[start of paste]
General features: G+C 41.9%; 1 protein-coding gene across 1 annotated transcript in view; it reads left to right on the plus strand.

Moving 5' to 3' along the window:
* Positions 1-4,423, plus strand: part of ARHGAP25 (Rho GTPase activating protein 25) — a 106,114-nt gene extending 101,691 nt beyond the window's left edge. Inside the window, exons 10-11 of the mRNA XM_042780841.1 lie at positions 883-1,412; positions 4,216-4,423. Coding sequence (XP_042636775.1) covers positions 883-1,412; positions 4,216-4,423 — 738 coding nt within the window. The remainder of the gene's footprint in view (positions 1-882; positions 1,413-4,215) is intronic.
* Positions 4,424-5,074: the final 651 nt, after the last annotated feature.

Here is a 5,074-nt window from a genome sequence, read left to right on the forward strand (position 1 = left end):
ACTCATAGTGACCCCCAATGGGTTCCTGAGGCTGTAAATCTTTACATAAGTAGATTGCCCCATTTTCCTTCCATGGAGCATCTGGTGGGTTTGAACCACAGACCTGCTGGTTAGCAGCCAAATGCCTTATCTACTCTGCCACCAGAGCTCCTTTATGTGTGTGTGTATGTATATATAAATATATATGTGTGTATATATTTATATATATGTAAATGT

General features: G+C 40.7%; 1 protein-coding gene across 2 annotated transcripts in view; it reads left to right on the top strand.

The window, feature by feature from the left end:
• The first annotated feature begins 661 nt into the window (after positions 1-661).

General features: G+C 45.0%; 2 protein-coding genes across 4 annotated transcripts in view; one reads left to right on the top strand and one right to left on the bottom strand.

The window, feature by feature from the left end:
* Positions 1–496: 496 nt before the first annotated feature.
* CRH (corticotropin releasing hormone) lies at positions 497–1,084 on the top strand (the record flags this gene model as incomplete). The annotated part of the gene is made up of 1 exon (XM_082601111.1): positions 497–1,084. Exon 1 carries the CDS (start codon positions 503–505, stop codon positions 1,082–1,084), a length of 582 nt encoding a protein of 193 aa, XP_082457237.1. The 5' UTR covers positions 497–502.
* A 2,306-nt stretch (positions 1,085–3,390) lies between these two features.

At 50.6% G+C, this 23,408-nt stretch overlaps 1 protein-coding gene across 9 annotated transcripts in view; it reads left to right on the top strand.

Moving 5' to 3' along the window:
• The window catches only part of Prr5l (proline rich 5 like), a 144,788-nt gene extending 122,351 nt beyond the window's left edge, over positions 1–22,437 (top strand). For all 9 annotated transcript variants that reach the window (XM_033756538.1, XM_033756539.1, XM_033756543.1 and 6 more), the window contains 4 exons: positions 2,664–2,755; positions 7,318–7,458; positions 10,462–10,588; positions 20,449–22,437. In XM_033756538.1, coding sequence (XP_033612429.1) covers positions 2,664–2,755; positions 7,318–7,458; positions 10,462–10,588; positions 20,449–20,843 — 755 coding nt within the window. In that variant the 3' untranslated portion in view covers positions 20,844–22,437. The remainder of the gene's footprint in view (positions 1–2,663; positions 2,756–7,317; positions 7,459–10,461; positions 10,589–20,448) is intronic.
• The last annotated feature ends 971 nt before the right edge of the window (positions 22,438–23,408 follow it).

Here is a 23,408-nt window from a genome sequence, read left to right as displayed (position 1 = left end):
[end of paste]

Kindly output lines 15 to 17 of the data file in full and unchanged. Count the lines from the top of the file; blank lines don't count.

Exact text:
At 50.6% G+C, this 23,408-nt stretch overlaps 1 protein-coding gene across 9 annotated transcripts in view; it reads left to right on the top strand.

Moving 5' to 3' along the window:
• The window catches only part of Prr5l (proline rich 5 like), a 144,788-nt gene extending 122,351 nt beyond the window's left edge, over positions 1–22,437 (top strand). For all 9 annotated transcript variants that reach the window (XM_033756538.1, XM_033756539.1, XM_033756543.1 and 6 more), the window contains 4 exons: positions 2,664–2,755; positions 7,318–7,458; positions 10,462–10,588; positions 20,449–22,437. In XM_033756538.1, coding sequence (XP_033612429.1) covers positions 2,664–2,755; positions 7,318–7,458; positions 10,462–10,588; positions 20,449–20,843 — 755 coding nt within the window. In that variant the 3' untranslated portion in view covers positions 20,844–22,437. The remainder of the gene's footprint in view (positions 1–2,663; positions 2,756–7,317; positions 7,459–10,461; positions 10,589–20,448) is intronic.